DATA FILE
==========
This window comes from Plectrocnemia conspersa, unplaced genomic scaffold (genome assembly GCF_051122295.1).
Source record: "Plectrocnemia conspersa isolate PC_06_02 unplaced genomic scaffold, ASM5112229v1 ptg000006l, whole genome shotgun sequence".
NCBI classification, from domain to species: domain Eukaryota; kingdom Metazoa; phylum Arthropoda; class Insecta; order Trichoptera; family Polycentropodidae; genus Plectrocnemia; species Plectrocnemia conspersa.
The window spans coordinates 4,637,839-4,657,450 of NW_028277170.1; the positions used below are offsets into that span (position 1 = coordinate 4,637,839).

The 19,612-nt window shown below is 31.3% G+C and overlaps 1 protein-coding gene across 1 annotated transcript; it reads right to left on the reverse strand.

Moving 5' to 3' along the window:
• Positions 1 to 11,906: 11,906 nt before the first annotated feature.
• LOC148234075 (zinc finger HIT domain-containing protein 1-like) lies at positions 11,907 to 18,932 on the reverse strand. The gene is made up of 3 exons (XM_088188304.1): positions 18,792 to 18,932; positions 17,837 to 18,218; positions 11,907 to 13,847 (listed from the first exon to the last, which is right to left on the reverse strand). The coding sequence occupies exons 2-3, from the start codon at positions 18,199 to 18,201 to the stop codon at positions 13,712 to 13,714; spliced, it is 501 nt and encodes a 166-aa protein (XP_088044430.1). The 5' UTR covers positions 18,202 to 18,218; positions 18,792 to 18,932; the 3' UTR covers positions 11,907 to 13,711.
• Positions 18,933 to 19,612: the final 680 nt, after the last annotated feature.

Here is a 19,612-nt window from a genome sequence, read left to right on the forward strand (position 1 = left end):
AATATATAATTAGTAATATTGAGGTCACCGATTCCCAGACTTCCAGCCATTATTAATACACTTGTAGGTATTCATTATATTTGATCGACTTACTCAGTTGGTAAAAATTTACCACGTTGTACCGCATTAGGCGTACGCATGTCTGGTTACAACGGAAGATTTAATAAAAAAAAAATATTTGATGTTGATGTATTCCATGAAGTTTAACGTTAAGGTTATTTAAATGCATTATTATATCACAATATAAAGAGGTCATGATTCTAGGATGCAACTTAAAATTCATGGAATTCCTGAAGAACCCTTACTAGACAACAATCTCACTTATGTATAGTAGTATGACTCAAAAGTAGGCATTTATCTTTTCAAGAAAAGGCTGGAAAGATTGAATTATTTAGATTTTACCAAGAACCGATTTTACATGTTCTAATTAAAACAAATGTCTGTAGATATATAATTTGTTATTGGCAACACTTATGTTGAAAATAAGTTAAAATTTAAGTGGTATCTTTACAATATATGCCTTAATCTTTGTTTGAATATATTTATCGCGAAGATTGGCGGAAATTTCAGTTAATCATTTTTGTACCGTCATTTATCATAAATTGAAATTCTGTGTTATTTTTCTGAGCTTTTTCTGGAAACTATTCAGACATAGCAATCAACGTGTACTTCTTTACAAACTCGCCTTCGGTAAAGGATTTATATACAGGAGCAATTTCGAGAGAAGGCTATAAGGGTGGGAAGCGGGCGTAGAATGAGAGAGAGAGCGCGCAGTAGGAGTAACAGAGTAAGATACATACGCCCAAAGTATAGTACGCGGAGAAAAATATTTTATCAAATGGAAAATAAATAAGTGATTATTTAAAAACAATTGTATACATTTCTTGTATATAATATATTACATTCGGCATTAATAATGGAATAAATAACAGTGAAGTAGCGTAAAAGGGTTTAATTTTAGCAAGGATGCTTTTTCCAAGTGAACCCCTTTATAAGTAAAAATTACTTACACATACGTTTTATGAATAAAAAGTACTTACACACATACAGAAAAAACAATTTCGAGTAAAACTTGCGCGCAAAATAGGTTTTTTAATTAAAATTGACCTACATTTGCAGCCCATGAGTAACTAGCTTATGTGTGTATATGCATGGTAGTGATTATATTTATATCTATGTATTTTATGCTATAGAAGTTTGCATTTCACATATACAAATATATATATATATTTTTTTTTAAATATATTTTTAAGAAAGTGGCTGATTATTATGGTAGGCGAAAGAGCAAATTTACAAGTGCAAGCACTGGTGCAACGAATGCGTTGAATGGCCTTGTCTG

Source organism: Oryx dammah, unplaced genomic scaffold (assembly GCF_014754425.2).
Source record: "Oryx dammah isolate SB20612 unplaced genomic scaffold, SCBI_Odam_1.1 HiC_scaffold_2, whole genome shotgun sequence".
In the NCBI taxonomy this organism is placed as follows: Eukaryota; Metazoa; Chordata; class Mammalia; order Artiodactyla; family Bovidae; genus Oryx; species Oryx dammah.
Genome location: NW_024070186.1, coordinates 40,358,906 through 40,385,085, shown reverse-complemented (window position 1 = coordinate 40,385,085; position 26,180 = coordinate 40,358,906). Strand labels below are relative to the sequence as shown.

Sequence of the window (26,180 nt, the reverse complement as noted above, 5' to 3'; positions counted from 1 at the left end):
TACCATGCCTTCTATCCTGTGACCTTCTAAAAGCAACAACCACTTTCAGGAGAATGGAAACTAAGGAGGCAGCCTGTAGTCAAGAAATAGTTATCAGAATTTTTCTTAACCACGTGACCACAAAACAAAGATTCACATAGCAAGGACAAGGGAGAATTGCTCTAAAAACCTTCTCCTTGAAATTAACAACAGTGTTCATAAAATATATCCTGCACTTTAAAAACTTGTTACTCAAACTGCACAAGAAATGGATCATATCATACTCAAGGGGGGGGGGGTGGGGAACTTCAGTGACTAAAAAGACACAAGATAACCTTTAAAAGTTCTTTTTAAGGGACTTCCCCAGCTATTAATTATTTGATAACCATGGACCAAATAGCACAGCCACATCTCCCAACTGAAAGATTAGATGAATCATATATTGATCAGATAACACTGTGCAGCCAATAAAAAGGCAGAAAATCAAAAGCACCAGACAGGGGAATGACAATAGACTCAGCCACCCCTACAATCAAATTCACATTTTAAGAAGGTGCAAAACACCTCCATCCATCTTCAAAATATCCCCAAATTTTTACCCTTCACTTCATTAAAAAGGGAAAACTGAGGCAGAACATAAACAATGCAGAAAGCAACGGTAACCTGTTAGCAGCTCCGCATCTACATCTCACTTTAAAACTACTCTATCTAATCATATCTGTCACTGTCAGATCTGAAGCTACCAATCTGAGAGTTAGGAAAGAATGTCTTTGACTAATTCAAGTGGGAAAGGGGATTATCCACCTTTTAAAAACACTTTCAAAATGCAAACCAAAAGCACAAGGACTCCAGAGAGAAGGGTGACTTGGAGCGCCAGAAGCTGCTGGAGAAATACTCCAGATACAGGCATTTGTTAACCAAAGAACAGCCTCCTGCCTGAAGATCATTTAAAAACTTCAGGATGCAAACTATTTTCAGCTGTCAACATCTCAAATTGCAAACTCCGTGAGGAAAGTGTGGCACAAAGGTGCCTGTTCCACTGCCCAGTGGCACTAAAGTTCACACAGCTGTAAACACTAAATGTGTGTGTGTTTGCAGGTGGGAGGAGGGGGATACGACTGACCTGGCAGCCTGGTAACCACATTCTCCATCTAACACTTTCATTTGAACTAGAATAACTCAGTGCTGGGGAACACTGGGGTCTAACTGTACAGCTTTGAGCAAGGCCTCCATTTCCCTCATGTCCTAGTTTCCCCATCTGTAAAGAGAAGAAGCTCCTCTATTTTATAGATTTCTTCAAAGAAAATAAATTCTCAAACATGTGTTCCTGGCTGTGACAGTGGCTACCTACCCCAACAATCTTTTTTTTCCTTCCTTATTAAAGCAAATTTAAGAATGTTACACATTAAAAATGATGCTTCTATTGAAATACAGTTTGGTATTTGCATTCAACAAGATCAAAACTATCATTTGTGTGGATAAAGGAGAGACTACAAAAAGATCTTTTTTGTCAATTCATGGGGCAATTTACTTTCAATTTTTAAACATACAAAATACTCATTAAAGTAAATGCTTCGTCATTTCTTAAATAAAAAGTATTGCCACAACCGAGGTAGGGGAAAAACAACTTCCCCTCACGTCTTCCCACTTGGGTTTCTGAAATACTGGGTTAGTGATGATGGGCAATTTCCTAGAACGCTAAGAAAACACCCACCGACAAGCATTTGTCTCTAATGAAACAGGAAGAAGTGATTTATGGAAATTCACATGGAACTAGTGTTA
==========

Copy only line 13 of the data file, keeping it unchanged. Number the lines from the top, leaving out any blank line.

Source record: "Oryx dammah isolate SB20612 unplaced genomic scaffold, SCBI_Odam_1.1 HiC_scaffold_2, whole genome shotgun sequence".